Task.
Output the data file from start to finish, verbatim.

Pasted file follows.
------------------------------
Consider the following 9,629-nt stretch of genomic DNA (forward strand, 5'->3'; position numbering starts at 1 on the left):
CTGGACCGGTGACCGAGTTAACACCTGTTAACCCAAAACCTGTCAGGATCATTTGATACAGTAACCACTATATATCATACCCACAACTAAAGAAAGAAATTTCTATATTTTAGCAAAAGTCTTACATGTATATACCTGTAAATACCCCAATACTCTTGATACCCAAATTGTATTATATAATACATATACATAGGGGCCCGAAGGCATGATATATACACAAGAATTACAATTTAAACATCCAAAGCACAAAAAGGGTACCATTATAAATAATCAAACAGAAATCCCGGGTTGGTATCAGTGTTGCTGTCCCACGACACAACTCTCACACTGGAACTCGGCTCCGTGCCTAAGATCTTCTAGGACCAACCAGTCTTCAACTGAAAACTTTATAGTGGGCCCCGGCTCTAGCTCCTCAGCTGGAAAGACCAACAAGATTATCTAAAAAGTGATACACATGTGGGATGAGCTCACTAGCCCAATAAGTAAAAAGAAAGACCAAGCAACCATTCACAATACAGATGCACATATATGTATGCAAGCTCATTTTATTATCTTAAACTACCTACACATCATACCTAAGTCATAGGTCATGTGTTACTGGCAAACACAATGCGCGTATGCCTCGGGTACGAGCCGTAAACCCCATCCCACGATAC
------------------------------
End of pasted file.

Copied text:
Consider the following 9,629-nt stretch of genomic DNA (forward strand, 5'->3'; position numbering starts at 1 on the left):
CTGGACCGGTGACCGAGTTAACACCTGTTAACCCAAAACCTGTCAGGATCATTTGATACAGTAACCACTATATATCATACCCACAACTAAAGAAAGAAATTTCTATATTTTAGCAAAAGTCTTACATGTATATACCTGTAAATACCCCAATACTCTTGATACCCAAATTGTATTATATAATACATATACATAGGGGCCCGAAGGCATGATATATACACAAGAATTACAATTTAAACATCCAAAGCACAAAAAGGGTACCATTATAAATAATCAAACAGAAATCCCGGGTTGGTATCAGTGTTGCTGTCCCACGACACAACTCTCACACTGGAACTCGGCTCCGTGCCTAAGATCTTCTAGGACCAACCAGTCTTCAACTGAAAACTTTATAGTGGGCCCCGGCTCTAGCTCCTCAGCTGGAAAGACCAACAAGATTATCTAAAAAGTGATACACATGTGGGATGAGCTCACTAGCCCAATAAGTAAAAAGAAAGACCAAGCAACCATTCACAATACAGATGCACATATATGTATGCAAGCTCATTTTATTATCTTAAACTACCTACACATCATACCTAAGTCATAGGTCATGTGTTACTGGCAAACACAATGCGCGTATGCCTCGGGTACGAGCCGTAAACCCCATCCCACGATAC